I would like to use my KiwiSaver to help me buy my first home in Australia - I have never owned a house here or in NZ.
I lived in New Zealand for nearly seven years and moved to Sydney one-and-a-half years ago.
I am an IT professional and had been contributing to KiwiSaver since 2008.
I am not sure what the steps are to bring out KiwiSaver to Australia.
Alternatively I believe I could withdraw my KiwiSaver, given I moved permanently to Australia?
I don't think superannuation in Australia can be used to buy a home here so I can't just transfer KiwiSaver across the Tasman and use it as a deposit.
Up until a couple of months ago it was possible to use KiwiSaver to buy a first home in Australia but all that changed at the beginning of April.
The Taxation (KiwiSaver HomeStart and Remedial Matters) Act 2015 boosted KiwiSaver first home benefits by allowing member tax credits to also be used towards a first home and increasing the grant available to those on modest incomes looking to buy a newly built first home, but it also shut the door on the ability to use KiwiSaver funds to buy a house in Australia.
Perth-based Kiwi and financial adviser Mark Thomas of Silver Fern Finance says he was helping around one person a month take KiwiSaver money to Australia to buy a home.
Clients he helped would need an unconditional sale and purchase agreement with the bank agreeing to finance on the basis that some of the funds would be coming from a KiwiSaver account in New Zealand.
The KiwiSaver provider would pay the funds to a New Zealand-based solicitor who would in turn transfer the money to an Australian solicitor at settlement.
If the sale fell through the Australian solicitor would see the money was returned to the KiwiSaver provider.
Thomas says not all KiwiSaver providers were on board with this, with some saying it was not in the spirit of the KiwiSaver legislation.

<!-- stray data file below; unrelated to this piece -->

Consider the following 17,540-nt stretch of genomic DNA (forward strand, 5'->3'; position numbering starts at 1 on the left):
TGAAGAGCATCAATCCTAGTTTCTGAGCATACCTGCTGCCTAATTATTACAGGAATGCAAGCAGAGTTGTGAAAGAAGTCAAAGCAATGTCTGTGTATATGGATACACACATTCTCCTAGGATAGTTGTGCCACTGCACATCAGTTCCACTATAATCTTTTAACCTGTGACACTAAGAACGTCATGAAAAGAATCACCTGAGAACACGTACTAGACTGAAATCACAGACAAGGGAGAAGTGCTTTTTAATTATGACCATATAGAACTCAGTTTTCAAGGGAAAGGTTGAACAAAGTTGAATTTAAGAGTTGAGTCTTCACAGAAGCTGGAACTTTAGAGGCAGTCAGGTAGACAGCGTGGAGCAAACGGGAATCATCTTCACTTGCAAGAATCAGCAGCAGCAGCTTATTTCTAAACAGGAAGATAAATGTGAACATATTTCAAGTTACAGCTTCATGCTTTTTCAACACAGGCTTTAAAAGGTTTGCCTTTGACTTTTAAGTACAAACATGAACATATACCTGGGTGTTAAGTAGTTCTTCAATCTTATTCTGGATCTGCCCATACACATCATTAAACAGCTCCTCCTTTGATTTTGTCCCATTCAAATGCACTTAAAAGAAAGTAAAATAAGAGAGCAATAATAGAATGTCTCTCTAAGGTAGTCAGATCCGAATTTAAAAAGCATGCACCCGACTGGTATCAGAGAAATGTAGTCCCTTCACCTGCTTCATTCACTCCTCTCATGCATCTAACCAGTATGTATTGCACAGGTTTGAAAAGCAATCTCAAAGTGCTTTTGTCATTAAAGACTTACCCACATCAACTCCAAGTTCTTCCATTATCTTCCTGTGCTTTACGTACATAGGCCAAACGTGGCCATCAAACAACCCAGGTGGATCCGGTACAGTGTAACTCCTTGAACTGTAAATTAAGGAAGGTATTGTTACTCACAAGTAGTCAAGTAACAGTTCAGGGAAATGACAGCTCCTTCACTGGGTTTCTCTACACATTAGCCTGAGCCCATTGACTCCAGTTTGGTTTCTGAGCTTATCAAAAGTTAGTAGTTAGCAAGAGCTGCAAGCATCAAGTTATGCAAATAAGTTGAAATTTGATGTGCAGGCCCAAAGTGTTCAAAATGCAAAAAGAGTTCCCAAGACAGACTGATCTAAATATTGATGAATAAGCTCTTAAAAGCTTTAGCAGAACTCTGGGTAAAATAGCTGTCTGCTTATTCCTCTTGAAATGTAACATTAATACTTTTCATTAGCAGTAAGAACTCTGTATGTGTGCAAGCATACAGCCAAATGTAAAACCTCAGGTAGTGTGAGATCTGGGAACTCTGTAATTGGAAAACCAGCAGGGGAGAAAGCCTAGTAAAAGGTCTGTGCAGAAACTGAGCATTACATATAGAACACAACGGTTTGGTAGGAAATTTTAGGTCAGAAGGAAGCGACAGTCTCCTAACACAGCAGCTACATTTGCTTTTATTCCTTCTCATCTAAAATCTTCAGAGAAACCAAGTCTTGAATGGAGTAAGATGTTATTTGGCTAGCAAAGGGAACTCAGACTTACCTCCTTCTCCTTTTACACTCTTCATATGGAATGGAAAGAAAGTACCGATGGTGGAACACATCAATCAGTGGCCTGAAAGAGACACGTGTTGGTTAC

"All we did in that case was transfer out of [that provider] into [another provider] and just flicked it over."
A Cabinet paper tabled late last year by the Minister of Commerce and Consumer Affairs, Paul Goldsmith, says of 10 providers surveyed on their stance to withdrawals for first homes from overseas-based KiwiSavers, three said they would approve the applications, four said they would decline them and one said it would decline requests from Australia but would approve those coming from other countries.
The other two providers were not clear what their policy was.
At that time the rules were "silent on where a home is located, resulting in confusion [and] inconsistent decisions", says Goldsmith.
He went on to say it was a good time to tidy up the rules because the first home withdrawal option was becoming more popular - the number of people taking money out for first homes jumped 30 per cent to 13,821 between the years ending June 2013 and June 2014, with total funds withdrawn going up 40 per cent to $168.7 million over the period.
On April 1, the KiwiSaver Act was tweaked so that schedule 1, clause 8(3), which previously read "for the purchase of an estate in land" now says "for the purchase of an estate in land located in New Zealand".
"I expect that a decision to prevent the first home withdrawal being used for a home overseas will be controversial, with public opinion on this issue divided," says Goldsmith in the Cabinet paper.
In Australia, Mark Thomas says the "tap has been turned off" with at least one couple caught up in the changes.
"We've had properties which we were a week out from settlement and we were expecting the money to be sent over and it's been refused.
"The clients were really lucky in this case that they had extra funds."
So how can you take your KiwiSaver funds to Australia?
A couple of years ago the legislative path was smoothed for KiwiSaver funds to be transferred to an approved Australian fund, but the reality is the transfer is voluntary and at this stage only Perth-based WA Super is taking KiwiSaver funds.
If anyone has had any success with other Australian superannuation providers, let me know.
Once in Australia, KiwiSaver money cannot be used to purchase a first home.
When the new transtasman transfer rule came into effect in 2013 it replaced the option to cash up your KiwiSaver contributions when you move permanently to Australia.
Disclaimer: Information provided is stated accurately to the best of the respondent's knowledge at the time of publication. It is general in nature and should not be construed, or relied on, as a recommendation to invest in a particular financial product or class of financial product. Readers should seek independent financial advice specific to their situation before making an investment decision.
To have your KiwiSaver questions answered by the NZ Herald's panel of industry players, email Helen Twose, firstname.lastname@example.org. Sorry, but Helen cannot answer all questions, correspond directly with readers, or give financial advice.